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I. Introduction and General Topics



Agriculture in the GATT:
A Historical Account

R. Sharma
Commodities and Trade Division



The purpose of this module is to provide a succinct historical account of the treatment of agriculture in the GATT up to the conclusion of the Uruguay Round negotiations in order to provide a better understanding of the provisions of the Agreement on Agriculture.


4.1 Introduction

4.2 Basic principles of the GATT/WTO

4.3 The treatment of agriculture in the GATT

4.4 World agriculture in "disarray"

4.5 Agricultural negotiations in the Uruguay Round



The General Agreement on Tariffs and Trade (GATT) came to life in 1947 in Geneva as a framework for regulating international trade. The World Bank and the IMF established in 1944 were associated initiatives to deal with matters of international development and finance. At the beginning, a charter was envisaged for the formation of an International Trade Organization but member governments never ratified this. As a result, the GATT continued to be governed by "provisional" and "interim" measures, and remained an agreement without a formal organization to enforce it. These "provisional" arrangements persisted up until 1994, when the Uruguay Round (UR) Agreement was concluded and the World Trade Organization (WTO) established.

Exceptional status for agriculture in the GATT

Agriculture has had a difficult history in the GATT. The GATT does not say much about agriculture specifically, which meant that in theory agricultural trade was to be treated essentially like trade in other goods. However, some GATT articles provided exceptional status for agricultural products, an indication that the drafters of the GATT were well aware of the unique political status that agriculture enjoyed in some major countries at that time. But agriculture was not forgotten altogether - the subject was brought in all successive rounds - but without much success. At the same time, it attracted a large number of trade disputes. It was the UR that finally brought agriculture closer to the GATT.

The purpose of this module is to provide a succinct historical account of the treatment of agriculture in the GATT up to the conclusion of the UR. It addresses the following four topics:


The objectives of the GATT 1947 were to establish an orderly and transparent framework within which barriers to trade could be gradually reduced and international trade expanded. For this, the agreement contained certain underlying principles and provisions that have been built upon over consecutive rounds of negotiations. Four key principles are summarized in Box 1.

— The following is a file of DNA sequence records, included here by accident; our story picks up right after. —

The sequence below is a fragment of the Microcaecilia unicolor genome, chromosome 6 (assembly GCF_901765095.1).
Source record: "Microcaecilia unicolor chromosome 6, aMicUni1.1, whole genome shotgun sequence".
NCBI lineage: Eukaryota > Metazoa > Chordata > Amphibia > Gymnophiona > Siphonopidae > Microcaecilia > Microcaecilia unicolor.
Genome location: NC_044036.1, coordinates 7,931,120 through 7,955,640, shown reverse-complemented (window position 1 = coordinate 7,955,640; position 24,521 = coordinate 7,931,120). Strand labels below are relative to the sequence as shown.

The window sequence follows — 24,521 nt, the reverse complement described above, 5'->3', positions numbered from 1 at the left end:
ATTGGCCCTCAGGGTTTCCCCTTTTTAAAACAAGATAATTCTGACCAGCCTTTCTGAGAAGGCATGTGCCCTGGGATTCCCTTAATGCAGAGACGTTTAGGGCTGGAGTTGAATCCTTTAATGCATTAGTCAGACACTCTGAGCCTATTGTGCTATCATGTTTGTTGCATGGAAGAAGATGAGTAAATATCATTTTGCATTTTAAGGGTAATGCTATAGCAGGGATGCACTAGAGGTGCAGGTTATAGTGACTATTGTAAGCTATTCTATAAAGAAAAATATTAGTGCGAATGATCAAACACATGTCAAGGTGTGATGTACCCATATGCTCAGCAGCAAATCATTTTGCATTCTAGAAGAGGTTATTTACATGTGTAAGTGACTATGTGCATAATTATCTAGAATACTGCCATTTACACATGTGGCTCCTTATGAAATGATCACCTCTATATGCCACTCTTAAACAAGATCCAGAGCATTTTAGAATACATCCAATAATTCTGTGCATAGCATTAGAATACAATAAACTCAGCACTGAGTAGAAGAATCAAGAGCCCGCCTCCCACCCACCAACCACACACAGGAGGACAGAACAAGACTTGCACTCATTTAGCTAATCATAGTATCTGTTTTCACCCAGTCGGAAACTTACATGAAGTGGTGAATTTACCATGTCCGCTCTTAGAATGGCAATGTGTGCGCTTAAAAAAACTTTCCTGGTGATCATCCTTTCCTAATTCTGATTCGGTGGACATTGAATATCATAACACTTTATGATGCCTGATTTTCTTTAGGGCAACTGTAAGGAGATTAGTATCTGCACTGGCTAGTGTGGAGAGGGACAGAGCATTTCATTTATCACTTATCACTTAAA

Use of negotiating rounds

The principal mechanism for progress on trade liberalization within the GATT has been periodic multilateral negotiating rounds. In all, there have been eight such rounds, starting with the Geneva Round of 1947 that established the GATT, and concluding with the Uruguay Round that ended in December 1993 and established the WTO1. The primary focus of the GATT rounds has been the promotion of multilateral tariff reductions, and the extension of the agreed reductions to all members in accordance with the MFN clause.

Box 1: The basic principles of the GATT

Most-Favoured-Nation (MFN) Treatment
This is the fundamental principle of the GATT and it is not a coincidence that it appears in Article 1 of the GATT 1947. It states that each contracting party to the GATT is required to provide to all other contracting parties the same conditions of trade as the most favourable terms it extends to any one of them, i.e., each contracting party is required to treat all contracting parties in the same way that it treats its "most-favoured-nation".

GATT advocates the principle of "rights" and "obligations". Each contracting party has a right, e.g. access to markets of other trading partners on a MFN basis, but also an obligation to reciprocate with trade concessions on a MFN basis. In a way, this is closely associated with the MFN principle.

Fundamental to a transparent system of trade is the need to harmonize the system of import protection, so that barriers to trade can then be reduced through the process of negotiations. The GATT therefore limited the use of quotas, except in some specific sectors as agriculture, and advocated import regimes that are based on a "tariff-only" regime. In addition, the GATT, and now the WTO, required many notifications from contracting parties on their agricultural and trade policies so that these can be examined by other parties to ensure that they are GATT/WTO-compatible.

Tariff binding and reduction
When GATT was established, tariffs were the main form of trade protection, and negotiations in the early years focused primarily upon tariff binding and reduction. The text of the 1947 GATT lays out the obligations of the contracting parties in this regard.


Rules designed to permit agricultural policies used by major producers...

The differences between the approach to agriculture and the approach to trade in manufactures in the GATT are fundamental in understanding the special role of agriculture in the GATT. For this, it is important to appreciate the agricultural policy environment in major trading countries in that period. The United States (US), the main agricultural exporter at the time the GATT was introduced, had its Agricultural Adjustment Act of 1933 fully operational by 1947. This Act permitted authorities to resort to tariffs and quantitative import controls and export subsidies where required in order to stabilize domestic producer prices. The European Community (EC) did not exist then and its Common Agricultural Policy (CAP) did not come into full force until the early 1960s. A majority of other countries that have become major traders now were either recovering from war or were newly independent. Some, however, did play an effective role in the debate and negotiations, e.g. Australia.